Does that mean will go back and everybody will increase their inventory? No, because there will types of products, sensitive products, which people will be more concerned about. Yes, I think the level of inventory will increase, globally, and people will, despite having freed up some money by reducing their inventory, they will put some of the money back to the inventory, to manage this risk.

The second part that I also believe will change slightly, is that people are going to rechallenge the globalization part, which has also been extreme. If it was good to make the product in a certain country, which was in the Far East, for example, or South America, everybody was putting all their eggs in the same basket and thinking that they were saving money, because the labor is cheaper and the technology is cheaper. I believe people will rethink that too. Multi-sourcing, for example, or having some local supply. I don’t know if it is the same in the UK, but for France, there is a lot of talk about, for example, we should make the protection masks in France, because they all come from China. Obviously, as China had a major disruption early in the year, that has impacted our supply, in our country, in all countries. All that kind of thinking will be integrated, more and more, in the overall end to end supply chain. We were speaking about that at the beginning, as well, that people will integrate more and more of their end to end.

In order to coordinate, I think companies are going to spend a bit more time in understanding their supply chain and put some more documentation or automation in their supply chain. I think what we will see, as well, is that people are going to invest a bit more, to really understand what their Tier 1, Tier 2 or Tier 3 suppliers are. Not only the guy that they buy from, but who this guy is buying his product from and where the other one is fulfilling or sourcing his product, in order to be in control and make sure that they can address any disruption, really quickly. Obviously, this has been extreme, which I hope, as soon as we get over, we will not see again in our whole life. But first, it is going to take a long time, because it’s only just starting and we will not get over it in a few weeks. It’s going to take months, at least, to get over this.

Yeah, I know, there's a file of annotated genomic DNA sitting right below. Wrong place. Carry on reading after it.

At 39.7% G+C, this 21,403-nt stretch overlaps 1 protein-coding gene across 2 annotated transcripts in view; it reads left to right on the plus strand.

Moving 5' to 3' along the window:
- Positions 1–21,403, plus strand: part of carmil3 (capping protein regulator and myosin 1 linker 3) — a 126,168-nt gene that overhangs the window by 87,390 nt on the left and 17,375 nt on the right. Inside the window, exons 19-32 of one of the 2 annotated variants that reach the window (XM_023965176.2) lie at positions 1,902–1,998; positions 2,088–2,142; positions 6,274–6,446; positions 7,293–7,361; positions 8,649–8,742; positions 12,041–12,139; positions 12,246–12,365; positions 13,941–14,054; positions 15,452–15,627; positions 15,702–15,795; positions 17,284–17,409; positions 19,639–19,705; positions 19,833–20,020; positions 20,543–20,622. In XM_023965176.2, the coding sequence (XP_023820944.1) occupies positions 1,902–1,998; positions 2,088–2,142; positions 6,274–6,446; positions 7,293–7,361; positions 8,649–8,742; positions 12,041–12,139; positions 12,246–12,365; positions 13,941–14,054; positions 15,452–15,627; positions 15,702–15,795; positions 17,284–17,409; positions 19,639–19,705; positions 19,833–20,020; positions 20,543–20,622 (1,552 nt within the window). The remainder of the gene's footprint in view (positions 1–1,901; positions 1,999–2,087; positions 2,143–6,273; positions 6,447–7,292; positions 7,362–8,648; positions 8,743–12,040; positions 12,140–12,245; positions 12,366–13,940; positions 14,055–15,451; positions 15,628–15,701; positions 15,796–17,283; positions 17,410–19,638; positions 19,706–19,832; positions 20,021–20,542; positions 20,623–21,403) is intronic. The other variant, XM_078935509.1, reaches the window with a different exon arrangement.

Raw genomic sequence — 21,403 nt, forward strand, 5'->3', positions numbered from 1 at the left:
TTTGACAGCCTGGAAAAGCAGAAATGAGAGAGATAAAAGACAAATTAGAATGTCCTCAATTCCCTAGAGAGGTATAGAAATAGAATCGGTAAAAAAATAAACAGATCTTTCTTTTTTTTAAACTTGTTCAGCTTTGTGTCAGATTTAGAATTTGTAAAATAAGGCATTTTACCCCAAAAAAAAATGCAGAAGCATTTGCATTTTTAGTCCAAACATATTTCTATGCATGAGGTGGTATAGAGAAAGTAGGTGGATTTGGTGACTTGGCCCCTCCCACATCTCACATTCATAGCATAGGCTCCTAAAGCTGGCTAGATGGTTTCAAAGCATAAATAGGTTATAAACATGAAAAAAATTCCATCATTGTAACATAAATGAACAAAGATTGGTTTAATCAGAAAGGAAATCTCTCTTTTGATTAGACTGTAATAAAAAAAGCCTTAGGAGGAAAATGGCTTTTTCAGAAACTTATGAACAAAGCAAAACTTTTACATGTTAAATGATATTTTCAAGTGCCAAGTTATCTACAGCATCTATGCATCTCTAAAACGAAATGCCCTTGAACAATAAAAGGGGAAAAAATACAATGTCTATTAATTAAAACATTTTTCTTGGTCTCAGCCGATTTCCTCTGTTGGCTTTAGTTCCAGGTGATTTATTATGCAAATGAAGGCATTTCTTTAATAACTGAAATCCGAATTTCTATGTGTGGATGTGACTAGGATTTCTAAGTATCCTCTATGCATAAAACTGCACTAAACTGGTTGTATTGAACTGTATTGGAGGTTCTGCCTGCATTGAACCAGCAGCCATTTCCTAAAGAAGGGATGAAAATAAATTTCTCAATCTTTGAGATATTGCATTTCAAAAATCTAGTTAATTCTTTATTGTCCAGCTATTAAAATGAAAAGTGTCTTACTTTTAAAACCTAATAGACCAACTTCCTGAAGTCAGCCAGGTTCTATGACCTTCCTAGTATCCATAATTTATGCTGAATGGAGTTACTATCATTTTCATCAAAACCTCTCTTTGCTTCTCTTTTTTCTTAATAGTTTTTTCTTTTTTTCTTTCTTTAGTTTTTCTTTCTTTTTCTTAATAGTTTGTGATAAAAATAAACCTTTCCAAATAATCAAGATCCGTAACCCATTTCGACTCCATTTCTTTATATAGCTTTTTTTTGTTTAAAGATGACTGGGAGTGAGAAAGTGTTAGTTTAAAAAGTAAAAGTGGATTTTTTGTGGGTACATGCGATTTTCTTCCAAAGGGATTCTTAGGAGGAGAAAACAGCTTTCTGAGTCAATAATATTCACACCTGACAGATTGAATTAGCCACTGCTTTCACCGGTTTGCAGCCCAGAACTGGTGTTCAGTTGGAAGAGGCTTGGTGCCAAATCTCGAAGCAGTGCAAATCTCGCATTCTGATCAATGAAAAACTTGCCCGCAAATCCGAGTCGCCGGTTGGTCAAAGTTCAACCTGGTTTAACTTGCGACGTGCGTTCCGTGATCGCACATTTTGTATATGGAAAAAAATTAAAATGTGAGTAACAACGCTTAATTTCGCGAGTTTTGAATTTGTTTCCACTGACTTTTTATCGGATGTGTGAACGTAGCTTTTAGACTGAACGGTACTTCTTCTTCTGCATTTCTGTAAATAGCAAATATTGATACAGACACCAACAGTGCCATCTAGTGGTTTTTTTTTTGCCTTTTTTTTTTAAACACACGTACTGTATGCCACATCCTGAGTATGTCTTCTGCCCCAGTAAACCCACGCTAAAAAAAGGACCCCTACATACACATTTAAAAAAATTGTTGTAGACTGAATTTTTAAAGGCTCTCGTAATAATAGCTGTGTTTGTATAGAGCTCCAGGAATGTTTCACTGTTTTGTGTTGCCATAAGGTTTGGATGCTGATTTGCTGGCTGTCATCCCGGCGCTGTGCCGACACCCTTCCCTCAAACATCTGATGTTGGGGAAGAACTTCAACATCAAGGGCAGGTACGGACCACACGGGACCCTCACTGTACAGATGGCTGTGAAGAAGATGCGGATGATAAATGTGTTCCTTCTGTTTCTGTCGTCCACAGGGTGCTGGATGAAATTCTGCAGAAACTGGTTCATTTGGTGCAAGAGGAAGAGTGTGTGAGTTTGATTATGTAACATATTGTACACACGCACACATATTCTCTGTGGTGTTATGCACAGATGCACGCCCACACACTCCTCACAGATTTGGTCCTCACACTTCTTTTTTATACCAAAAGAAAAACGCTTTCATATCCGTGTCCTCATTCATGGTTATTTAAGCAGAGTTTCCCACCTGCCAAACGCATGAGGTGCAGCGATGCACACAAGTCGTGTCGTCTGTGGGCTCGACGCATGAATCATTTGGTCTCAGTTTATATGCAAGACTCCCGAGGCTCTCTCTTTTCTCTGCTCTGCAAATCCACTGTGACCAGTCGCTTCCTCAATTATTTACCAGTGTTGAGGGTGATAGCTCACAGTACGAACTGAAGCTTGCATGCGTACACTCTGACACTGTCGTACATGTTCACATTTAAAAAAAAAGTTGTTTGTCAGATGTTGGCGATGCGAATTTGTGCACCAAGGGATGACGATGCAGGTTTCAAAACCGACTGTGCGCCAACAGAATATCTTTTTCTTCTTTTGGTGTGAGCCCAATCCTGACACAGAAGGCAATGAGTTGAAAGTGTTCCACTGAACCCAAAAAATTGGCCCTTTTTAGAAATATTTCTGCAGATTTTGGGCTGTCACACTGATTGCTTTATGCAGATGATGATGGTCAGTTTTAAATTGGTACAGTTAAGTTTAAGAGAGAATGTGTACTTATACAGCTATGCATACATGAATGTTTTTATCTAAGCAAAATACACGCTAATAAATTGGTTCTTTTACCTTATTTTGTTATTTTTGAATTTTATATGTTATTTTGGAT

It’s going to impact on people, very strongly, and I think people will adapt and will decide where they have to change behavior and where it doesn’t matter. However, when you speak about the overall macro-economic element, those are not bad anywhere, so the multi-sourcing will be good anyway, in any case, when you start to manage unrest in some countries or those kind of things. I think people will invest, because of course, this Covid-19 crisis is a big one, but there are a lot of crises which will be addressed with the same processes, or at least in the same way, over time, even if they are more local.